Food In Canada

NHP cost recovery: Canary in the coal mine?

By Lewis Retik and William Bjornsson   

Regulation Editor pick food law Health Canada

On May 12, 2023, Health Canada published a cost recovery proposal for natural health products (NHPs). The dietary supplement industry’s response has been overwhelmingly critical of the proposal for a variety of reasons. In the meantime, many of our food clients have asked whether this proposal has any impact on the food industry, even if indirectly. The short answer is an overwhelming “yes”. The food industry should watch closely. If Health Canada successfully implements any or all of the elements of its proposal for NHPs, it is reasonable to expect that similar proposals by Health Canada may impact food companies in the future.

As background, cost recovery is “the practice of establishing and collecting user fees for regulatory activities,” as described by Health Canada. In the case of NHPs, the proposed fees have also been earmarked to pay for an oversight system that Health Canada does not yet have in place, and to recover costs of the review process itself. Therefore, while framed as a cost ‘recovery,’ Health Canada seemed to be proposing that industry pay for establishing an updated and far more expensive regulatory program.

In response to Health Canada’s proposal, industry engaged in a grassroots campaign that highlighted inconsistencies with the purpose, and disproportionality of the quantum of fees. Upon receiving thousands of comments, Health Canada has indicated its intention to reopen its consultation with stakeholders. These developments are important for the food industry; it’s critical that food companies appreciate the potential consequences if Health Canada proceeds largely as proposed, as well as the importance of active industry participation in the consultation process.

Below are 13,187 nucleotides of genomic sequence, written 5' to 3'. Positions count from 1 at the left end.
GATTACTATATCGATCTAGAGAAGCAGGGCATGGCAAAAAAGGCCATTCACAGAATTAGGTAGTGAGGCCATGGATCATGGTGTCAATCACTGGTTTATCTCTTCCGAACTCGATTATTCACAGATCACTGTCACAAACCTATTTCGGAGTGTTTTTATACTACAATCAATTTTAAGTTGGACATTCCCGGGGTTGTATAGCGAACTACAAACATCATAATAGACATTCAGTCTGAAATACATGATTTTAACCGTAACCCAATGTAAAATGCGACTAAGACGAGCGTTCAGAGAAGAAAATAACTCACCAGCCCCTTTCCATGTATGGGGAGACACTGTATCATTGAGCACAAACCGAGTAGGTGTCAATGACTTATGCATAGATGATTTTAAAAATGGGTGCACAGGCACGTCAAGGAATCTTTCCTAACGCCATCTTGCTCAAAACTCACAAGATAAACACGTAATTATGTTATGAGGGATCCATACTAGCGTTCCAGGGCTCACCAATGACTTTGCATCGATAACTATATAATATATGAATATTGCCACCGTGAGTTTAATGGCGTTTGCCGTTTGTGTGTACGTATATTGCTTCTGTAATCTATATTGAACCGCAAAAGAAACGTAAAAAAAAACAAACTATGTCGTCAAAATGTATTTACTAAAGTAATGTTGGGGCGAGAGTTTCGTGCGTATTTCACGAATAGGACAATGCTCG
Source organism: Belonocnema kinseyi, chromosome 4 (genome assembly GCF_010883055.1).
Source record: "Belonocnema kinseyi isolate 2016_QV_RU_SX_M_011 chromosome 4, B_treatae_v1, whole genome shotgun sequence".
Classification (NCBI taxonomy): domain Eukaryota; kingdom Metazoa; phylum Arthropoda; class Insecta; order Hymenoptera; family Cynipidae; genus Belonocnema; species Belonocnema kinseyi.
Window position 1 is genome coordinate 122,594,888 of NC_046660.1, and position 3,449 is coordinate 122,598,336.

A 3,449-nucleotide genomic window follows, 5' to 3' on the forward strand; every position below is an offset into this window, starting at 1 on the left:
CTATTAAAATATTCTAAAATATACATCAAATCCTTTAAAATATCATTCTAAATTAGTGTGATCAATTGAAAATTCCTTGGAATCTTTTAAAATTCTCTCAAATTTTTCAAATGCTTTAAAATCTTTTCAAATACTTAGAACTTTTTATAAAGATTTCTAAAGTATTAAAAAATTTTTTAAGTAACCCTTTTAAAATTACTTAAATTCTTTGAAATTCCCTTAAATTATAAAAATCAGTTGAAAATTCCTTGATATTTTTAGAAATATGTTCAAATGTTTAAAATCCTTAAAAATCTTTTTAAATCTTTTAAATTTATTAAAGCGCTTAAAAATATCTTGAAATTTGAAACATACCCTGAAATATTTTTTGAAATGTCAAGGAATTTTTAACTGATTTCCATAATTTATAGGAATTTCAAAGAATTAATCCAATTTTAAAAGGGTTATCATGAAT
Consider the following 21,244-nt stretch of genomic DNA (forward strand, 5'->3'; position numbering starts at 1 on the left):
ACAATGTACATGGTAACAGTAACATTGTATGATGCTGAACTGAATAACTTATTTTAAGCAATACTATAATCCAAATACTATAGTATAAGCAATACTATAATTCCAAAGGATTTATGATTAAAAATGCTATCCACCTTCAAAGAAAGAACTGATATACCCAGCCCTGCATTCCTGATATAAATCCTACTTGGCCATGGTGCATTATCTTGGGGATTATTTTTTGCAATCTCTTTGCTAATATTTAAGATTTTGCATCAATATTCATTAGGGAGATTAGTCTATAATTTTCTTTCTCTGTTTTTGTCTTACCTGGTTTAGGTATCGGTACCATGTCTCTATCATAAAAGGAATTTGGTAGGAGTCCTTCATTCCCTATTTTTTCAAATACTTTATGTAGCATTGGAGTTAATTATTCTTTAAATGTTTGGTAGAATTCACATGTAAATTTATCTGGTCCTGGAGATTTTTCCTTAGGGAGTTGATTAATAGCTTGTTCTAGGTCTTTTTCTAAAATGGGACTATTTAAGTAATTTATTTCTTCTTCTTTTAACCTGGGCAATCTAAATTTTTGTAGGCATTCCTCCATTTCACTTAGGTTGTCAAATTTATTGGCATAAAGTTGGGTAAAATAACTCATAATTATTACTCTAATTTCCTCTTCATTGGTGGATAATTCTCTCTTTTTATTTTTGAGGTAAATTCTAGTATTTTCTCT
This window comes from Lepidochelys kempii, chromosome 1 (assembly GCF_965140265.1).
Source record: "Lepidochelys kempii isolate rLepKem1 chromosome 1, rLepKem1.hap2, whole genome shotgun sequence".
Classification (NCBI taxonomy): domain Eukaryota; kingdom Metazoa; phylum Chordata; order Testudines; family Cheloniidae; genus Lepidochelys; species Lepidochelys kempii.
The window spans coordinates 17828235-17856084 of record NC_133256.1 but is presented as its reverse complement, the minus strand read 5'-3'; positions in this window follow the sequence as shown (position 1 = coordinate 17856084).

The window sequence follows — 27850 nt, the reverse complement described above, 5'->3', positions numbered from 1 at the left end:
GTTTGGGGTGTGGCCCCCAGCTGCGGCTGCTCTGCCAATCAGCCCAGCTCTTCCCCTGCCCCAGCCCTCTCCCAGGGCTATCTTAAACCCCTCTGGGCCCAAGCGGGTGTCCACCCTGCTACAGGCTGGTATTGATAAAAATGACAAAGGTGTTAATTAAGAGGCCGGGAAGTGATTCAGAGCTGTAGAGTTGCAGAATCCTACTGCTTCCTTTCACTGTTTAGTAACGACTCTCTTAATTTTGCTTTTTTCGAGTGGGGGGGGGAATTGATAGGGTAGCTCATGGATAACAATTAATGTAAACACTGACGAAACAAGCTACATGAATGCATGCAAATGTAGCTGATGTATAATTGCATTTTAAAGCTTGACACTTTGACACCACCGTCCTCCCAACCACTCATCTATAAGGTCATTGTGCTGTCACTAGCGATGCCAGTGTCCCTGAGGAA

Cost recovery


The Canadian Food Inspection Agency (CFIA) imposes fees for certain services it provides to the food industry under the Safe Food for Canadians Regulations. Health Canada does not currently have a cost recovery framework for its activities related to foods, but it has the legal authority to impose cost recovery for services it provides the food industry, in a similar manner to those proposed for NHPs.

Certain foods and food ingredients require Health Canada approval, and thus could be subject to cost recovery in the future. Pre-market approvals by Health Canada’s Food Directorate are required for, among other things:

  • supplemental food ingredients;
  • novel foods and ingredients;
  • food additives; and
  • temporary marketing authorization letters.

Health Canada also provides industry with novelty opinions for foods, and letters of no objection for processing aids. Given the time and resources required to review the safety and acceptability of these sorts of products, it is not alarmist to fear that Health Canada could consider similar NHP-like cost recovery for food approvals and reviews and seek to both recover costs of providing approval services, and fund investments into regulatory programs not yet in place.

For finished food manufacturers, the impact of expanded cost recovery in the food industry may not be immediately evident. However, fees for approval of certain ingredients are likely to be passed on to food manufacturers, in the form of increased ingredient costs. Further, cost recovery for supplemental food ingredients, novel ingredients and food additives is likely to reduce ingredient innovation and availability, as it could further disincentive companies from seeking Canadian approvals, which do not grant exclusivity in the Canadian marketplace. Therefore, companies may think twice before spending additional resources on approvals that may also benefit competitors.

Ultimately, while we don’t yet know the final form that Health Canada’s cost recovery for NHPs will take, it is certain to have a direct impact on the NHP and dietary supplement industry in Canada. If the broader food industry does not pay attention and remains silent, it could face many of the same challenges the dietary supplement industry is facing today.

Lewis Retik is a partner and William Bjornsson is an associate in the Ottawa office of Gowling WLG, specializing in food and drug regulatory law. Contact them at and

This Food Law column was originally published in the February/March 2024 issue of Food in Canada.

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